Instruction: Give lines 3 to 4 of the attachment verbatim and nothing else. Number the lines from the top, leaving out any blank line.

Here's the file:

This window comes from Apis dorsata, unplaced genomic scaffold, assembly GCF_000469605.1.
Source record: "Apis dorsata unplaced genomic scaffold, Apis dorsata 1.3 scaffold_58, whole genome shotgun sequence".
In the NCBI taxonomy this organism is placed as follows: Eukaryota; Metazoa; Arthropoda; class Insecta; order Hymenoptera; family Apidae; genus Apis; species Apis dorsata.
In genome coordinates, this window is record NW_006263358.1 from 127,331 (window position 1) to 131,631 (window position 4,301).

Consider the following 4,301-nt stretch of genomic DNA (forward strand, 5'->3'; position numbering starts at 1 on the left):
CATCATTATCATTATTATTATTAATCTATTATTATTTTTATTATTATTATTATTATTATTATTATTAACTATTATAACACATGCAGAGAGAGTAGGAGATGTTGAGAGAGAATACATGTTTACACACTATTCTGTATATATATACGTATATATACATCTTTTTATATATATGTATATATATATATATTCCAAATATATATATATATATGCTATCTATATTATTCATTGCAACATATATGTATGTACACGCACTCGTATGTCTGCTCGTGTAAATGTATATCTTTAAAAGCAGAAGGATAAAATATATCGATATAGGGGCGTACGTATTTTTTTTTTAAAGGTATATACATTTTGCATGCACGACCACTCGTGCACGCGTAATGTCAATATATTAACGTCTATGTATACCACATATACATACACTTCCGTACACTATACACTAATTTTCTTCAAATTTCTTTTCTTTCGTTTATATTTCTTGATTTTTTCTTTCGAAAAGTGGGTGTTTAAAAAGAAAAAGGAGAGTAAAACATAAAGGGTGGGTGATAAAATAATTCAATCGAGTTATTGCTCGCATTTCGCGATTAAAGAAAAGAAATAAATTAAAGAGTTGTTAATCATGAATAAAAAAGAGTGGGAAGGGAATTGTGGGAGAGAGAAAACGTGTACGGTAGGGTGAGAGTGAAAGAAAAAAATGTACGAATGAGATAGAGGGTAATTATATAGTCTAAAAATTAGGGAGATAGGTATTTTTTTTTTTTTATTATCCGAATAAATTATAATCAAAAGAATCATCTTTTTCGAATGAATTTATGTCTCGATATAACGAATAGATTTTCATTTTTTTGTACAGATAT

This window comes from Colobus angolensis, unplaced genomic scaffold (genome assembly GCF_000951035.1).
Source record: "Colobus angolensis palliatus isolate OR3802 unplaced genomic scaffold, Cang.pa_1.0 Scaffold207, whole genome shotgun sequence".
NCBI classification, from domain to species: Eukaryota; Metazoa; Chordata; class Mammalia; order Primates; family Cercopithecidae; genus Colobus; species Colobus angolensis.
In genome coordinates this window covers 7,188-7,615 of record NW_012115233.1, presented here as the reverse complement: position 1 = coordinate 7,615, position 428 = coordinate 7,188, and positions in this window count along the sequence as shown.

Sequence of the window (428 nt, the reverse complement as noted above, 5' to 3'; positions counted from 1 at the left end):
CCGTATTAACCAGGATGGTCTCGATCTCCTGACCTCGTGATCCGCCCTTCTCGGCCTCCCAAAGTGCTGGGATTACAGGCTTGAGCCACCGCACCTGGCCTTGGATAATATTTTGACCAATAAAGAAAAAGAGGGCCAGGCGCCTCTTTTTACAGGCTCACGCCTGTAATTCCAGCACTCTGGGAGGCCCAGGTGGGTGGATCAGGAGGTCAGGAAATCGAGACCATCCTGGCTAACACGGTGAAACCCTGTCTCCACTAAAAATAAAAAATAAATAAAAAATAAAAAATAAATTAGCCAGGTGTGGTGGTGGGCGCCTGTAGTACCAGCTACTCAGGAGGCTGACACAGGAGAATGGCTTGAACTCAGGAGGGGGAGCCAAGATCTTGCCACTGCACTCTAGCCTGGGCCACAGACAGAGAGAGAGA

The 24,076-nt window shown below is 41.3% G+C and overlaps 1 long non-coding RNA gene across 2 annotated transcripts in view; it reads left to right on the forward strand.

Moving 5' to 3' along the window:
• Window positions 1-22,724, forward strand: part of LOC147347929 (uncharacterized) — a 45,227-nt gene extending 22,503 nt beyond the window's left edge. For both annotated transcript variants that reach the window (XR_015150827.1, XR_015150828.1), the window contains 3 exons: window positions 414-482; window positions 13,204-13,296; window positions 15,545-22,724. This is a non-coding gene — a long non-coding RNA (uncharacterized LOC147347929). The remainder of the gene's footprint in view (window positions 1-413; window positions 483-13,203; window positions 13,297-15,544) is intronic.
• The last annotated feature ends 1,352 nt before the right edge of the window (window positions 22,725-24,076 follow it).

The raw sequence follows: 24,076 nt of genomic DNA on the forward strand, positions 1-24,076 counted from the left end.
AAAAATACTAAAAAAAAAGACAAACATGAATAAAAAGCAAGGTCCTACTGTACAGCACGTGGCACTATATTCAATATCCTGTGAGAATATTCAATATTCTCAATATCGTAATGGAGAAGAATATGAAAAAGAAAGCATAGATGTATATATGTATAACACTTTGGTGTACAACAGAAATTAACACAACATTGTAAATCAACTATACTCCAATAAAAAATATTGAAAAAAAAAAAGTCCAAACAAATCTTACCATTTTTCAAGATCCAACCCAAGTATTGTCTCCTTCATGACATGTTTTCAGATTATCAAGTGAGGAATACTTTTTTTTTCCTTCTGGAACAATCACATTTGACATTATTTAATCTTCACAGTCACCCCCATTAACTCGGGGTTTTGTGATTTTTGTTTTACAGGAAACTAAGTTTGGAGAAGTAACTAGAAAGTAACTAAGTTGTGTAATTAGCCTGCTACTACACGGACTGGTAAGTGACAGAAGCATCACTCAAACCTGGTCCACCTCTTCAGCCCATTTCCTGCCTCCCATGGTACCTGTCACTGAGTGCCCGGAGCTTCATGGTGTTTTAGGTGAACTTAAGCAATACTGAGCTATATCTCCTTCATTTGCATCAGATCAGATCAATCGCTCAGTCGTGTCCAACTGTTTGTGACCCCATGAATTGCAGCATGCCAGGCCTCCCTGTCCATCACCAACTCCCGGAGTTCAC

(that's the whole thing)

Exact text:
In the NCBI taxonomy this organism is placed as follows: Eukaryota; Metazoa; Arthropoda; class Insecta; order Hymenoptera; family Apidae; genus Apis; species Apis dorsata.
In genome coordinates, this window is record NW_006263358.1 from 127,331 (window position 1) to 131,631 (window position 4,301).